When it comes to storing computer data, it can seem like we are running out of numbers. If you are old enough, remember when floppy disks were measured in kilobytes in the 1980s. If you are a little younger, you are probably more familiar with gigabyte flash drives or terabyte hard drives today.
The incomprehensible fingerprint of human data
But we are now producing data at an unparalleled speed. As a result, we will need to be able to perceive numbers so large that they seem almost inaccessible to human understanding. To learn about the new world we are entering, consider the following: Market intelligence company IDC estimates that global data creation and consumption was 59 zettabytes in 2020 – that’s 59 trillion gigabytes of old money.
However, while the total amount of data now exists on an almost incomprehensible scale, the growth rate is even more impressive. In 2012, IBM estimated that 90% of the world’s data was generated in the last two years. Since then, the exponential growth in global data volumes has continued, and this trend appears to be continuing. In fact, IDC predicts that humanity will produce more data in the next three years than in the last three decades.
The obvious question is: what has changed? Why are we suddenly generating so much more data than ever before? Smartphones are part of the story, of course. Everyone now carries a laptop efficiently in their pocket, which reduces the power of previous generations of desktops. These devices are continuously connected to the Internet and constantly receive and transmit data, even when inactive. The average American adult Z-phone unlocks its phone 79 times a day, about once every 13 minutes. Opposition to these devices has created a flood of new data: 500 million new tweets, 4,000 terabytes of Facebook messages and 65 billion new WhatsApp messages sent out in cyberspace every 24 hours.
Smartphones are just the tip of the iceberg
But smartphones are just the most visible manifestation of the new reality of data. While you can assume that video platforms such as Netflix and YouTube make up the majority of the world’s data, the total consumer share is in fact only around 50%, and this percentage is expected to gradually decline over the next few years. So what is the rest made of?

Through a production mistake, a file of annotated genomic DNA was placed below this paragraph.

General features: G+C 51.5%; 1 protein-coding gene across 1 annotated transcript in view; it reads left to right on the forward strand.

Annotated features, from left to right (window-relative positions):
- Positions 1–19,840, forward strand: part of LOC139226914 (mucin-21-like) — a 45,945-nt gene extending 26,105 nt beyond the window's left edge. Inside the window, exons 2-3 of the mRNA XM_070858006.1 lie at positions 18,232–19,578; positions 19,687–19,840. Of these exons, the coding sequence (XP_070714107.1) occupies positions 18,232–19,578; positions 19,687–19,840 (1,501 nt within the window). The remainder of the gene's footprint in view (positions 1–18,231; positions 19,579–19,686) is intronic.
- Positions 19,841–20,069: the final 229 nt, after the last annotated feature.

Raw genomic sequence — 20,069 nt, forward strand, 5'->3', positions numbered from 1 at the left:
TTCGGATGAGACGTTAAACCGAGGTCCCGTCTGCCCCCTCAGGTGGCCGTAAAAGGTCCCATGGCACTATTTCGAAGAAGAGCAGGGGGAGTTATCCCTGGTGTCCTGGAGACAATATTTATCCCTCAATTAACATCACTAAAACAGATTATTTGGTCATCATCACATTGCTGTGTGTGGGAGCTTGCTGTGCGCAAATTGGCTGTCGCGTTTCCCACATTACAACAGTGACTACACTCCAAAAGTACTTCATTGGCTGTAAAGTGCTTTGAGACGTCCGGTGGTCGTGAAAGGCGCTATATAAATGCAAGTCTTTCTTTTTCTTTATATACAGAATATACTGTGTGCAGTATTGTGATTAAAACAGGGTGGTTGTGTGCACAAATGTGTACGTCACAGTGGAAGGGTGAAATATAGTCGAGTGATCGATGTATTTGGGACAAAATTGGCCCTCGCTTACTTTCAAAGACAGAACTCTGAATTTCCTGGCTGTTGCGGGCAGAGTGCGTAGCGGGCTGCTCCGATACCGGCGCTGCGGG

The advent of the Internet of Things and connected devices has further expanded the reach of our global data. In fact, the fastest annual growth is in the category of information known as embedded data and bandwidth. This is information gathered from sensors, connected machines and automatically generated metadata hidden behind the scenes, out of sight of end users.
Take, for example, autonomous vehicles that use technologies such as cameras, sonar, lidar, radar and GPS to monitor the vehicle’s environment, plan a route and prevent hazards. Intel has calculated that the average autonomous car using modern technology will generate four terabytes of data a day. In comparison, a single vehicle will generate a daily data volume equivalent to 3,000 people. Furthermore, it is extremely important to store this data securely.
On the other hand, it will be useful to plan maintenance intervals and diagnose technical problems more efficiently. It can also be used as part of a decentralized system to coordinate traffic flow and reduce energy consumption in a particular city. Finally, and perhaps most importantly in the short term, legal disputes will have to be settled in the event of personal injury or accidents.
Autonomous cars are just a small part of the story. According to McKinsey & Company, the share of companies using IoT technology increased from 13% to 25% between 2014 and 2019, with the total number of devices expected to reach 43 billion by 2023. From the Internet of Industrial Things to entire smart cities, economies will There will be a significant increase in the number of connected devices in the future that produce potentially highly sensitive data or even sensitive data.
Is Moore’s Law Near The End?
There are two factors to consider, each of which indicates the growing benefits of decentralized networks. First, while we have more data than ever before to tackle global challenges such as climate change, economic instability and the spread of airborne viruses such as COVID-19, we can approach tough technical constraints. in terms of how much this information can be processed. central computers. In reality. Although data volumes have grown significantly in recent years, computing power has not increased at the same rate.